Last week Friday, Traci, my student intern, Marsha, a friend and I took off to Niagara Falls to watch Nik Wallenda walk on tightrope across the Horseshoe Fall. It had been 100 plus years since the last daredevil had walked across the Niagara Falls. This spectacular event bought home to Niagara region some 10,000,000 people. The place was packed with Wallenda fans and on-lookers, including us. We arrived to the US Niagara Falls Park around the same time other people from behind were following us into the park. The park was packing up quickly with visitors. AND we were VERY lucky to find a free parking spot. We absolutely paid nothing for parking. THUMBS UP!
Quickly we got out the car to explore Old Fall Street Vendors. There were some artisans selling their crafts, pony rides, turkeys running free, clowns with red nose, a fire-eater who never showed up and some acrobats showing off some stunts on low tightrope. They were just stunt people not as hot our daredevil, Nik Wallenda.
Shortly after some mingle on Old Fall Street, we stopped for an early dinner at TGIF where the place had television blaring with news and talks about Nik’s performance. All that talk had stir excitement and we left to explore the growing crowd once more again.
We walked to Goat Island to have a look the tightrope at Terrapin Point, but after we got there to the entrance we learned that we had to have a voucher before going in the area. We blame the ambiguous announcement about vouchers sold out on the website. It said vouchers sold out at Table Top, see you at the Terrapin Point. We thought it meant the restaurant was booked and we still could go to the point. None the less we already had decided to view the event from Canada side. And so we headed for the Rainbow Bridge to Canada.
From the Rainbow Bridge we could see the from far the 1,500-foot tightrope wire extended between two points, the Terrapin Point on Goat Island of the U.S. side to Table Rock in Canada. The rope stretched through the misty gust coming from the ranging water of the Horseshoe Falls. That falls produces a large amount of mist, which often makes viewing the falls difficult. Niagara Falls has a history of deaths by daredevils whom attempted stunts at the water falls. News reporters in the crowd questioned whether Nik would brave through the mist and gust to Canada side or turn back to Terrapin point.
After night fall, some 600,000 or more people were filling up on Canada side. We all were staring at the tightrope with the waterfall as backdrop. Eventually, Nik showed up on high platform on the American side as a devil in his red clothing. He stood there and delayed his performance for about 10 minutes. Finally we saw from far some red moving across the white backdrop of the water fall. It was Nik walking. Earlier planners estimated that Nik would finish his walk in 45 minutes. Though from watching him from Canada, was moving pretty fast down the rope but when he reached the middle where all that mist and gust was stirring he stopped for a while, not just a few seconds but maybe for 3 minutes or more. People behind me and in front of me scurried to shared binoculars. Then he walked straight down to Canada side. Upon his arrival to Canada, he took a bow before he got to the Canada platform. I could see many people clapping and cheering. Nik completed his walk in about 25 minutes. I told a friend that I suspect Nik was running, not walking. Nik was in spotlight for very short time. It wasn’t enough time for me to grab a photo of myself with him at distance. The lighting was a bit tricky. It was after 10 and dark with only spotlights and people’s shadows. And you know me, I’m only five foot in which shadows keep me in the dark. OH WELL!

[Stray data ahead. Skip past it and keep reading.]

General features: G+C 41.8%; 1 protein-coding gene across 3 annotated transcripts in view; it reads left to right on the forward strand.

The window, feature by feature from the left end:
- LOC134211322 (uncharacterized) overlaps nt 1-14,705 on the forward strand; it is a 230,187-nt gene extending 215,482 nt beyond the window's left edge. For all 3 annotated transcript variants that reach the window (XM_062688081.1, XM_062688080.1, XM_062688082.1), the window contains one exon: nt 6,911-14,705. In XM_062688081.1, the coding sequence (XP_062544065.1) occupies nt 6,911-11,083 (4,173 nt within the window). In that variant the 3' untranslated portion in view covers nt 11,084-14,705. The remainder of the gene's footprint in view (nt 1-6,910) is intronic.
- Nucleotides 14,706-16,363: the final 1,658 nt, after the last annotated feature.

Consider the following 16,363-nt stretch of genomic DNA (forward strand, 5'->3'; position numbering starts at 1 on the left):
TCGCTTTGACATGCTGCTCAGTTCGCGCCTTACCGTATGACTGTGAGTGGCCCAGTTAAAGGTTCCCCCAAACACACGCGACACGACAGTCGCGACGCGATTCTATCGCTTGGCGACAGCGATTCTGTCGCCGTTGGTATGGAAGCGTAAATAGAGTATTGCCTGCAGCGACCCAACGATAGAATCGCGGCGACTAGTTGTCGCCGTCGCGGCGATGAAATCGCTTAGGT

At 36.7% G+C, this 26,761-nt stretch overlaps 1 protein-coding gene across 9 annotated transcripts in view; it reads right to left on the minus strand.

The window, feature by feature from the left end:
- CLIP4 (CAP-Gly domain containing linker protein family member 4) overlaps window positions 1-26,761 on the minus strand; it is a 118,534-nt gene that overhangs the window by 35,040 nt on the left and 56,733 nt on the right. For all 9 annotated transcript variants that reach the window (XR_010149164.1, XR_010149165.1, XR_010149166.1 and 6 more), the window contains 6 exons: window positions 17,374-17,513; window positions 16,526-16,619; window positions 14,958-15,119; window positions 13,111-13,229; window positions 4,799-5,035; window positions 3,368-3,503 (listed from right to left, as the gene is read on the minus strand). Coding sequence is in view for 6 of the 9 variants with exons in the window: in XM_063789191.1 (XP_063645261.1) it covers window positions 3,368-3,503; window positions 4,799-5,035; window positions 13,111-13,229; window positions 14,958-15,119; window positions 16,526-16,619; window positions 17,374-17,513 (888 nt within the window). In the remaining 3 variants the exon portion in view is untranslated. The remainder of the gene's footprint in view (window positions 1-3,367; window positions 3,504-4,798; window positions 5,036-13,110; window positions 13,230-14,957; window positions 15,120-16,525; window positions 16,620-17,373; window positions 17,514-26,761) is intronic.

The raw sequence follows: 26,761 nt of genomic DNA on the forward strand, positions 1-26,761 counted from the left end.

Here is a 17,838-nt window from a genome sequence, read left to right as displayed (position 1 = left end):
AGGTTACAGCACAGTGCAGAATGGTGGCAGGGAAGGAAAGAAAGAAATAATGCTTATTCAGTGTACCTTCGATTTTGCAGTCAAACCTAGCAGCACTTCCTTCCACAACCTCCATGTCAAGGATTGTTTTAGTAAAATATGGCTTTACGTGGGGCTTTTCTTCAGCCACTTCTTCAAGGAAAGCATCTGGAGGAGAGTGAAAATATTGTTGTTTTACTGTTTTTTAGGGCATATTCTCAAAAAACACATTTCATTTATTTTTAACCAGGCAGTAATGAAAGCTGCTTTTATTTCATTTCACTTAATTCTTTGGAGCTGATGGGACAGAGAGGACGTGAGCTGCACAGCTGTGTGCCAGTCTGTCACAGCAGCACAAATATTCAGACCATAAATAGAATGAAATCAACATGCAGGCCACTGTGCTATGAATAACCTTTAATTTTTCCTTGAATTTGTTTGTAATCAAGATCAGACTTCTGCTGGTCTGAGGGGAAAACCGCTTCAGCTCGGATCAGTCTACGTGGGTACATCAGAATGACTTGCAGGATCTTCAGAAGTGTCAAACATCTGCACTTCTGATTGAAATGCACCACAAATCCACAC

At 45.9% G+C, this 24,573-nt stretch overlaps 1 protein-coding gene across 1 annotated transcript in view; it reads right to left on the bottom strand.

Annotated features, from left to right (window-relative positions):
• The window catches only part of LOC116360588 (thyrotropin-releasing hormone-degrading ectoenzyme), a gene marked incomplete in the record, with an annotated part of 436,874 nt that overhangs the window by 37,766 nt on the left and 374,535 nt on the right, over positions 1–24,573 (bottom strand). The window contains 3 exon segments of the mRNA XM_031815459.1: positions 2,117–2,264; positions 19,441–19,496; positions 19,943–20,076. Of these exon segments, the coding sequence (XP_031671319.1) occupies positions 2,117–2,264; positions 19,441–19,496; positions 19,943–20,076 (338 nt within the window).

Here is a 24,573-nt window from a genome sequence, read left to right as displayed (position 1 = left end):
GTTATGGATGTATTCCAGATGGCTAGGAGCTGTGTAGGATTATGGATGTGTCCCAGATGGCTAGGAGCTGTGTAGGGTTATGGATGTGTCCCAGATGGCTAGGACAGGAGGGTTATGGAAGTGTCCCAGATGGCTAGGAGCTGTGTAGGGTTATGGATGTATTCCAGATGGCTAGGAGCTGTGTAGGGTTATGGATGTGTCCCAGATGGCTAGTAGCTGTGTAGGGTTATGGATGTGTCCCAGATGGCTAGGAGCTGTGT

Eventually we had to snake through the crowd back to Canada custom and borderline control at the Rainbow Bridge. We found a very long line and decided to go for a drink instead. We went to celebrate Nik’s success over frozen Frappuccino at Starbucks, where we overheard news reporting that Nik is the first person to brave a walk on a two-inch wide wire, 200 feet in air on high water.
Nik Wallenda is now King of high wire. BRAVO!!!
Watch ABC News footage about Nik Wallenda.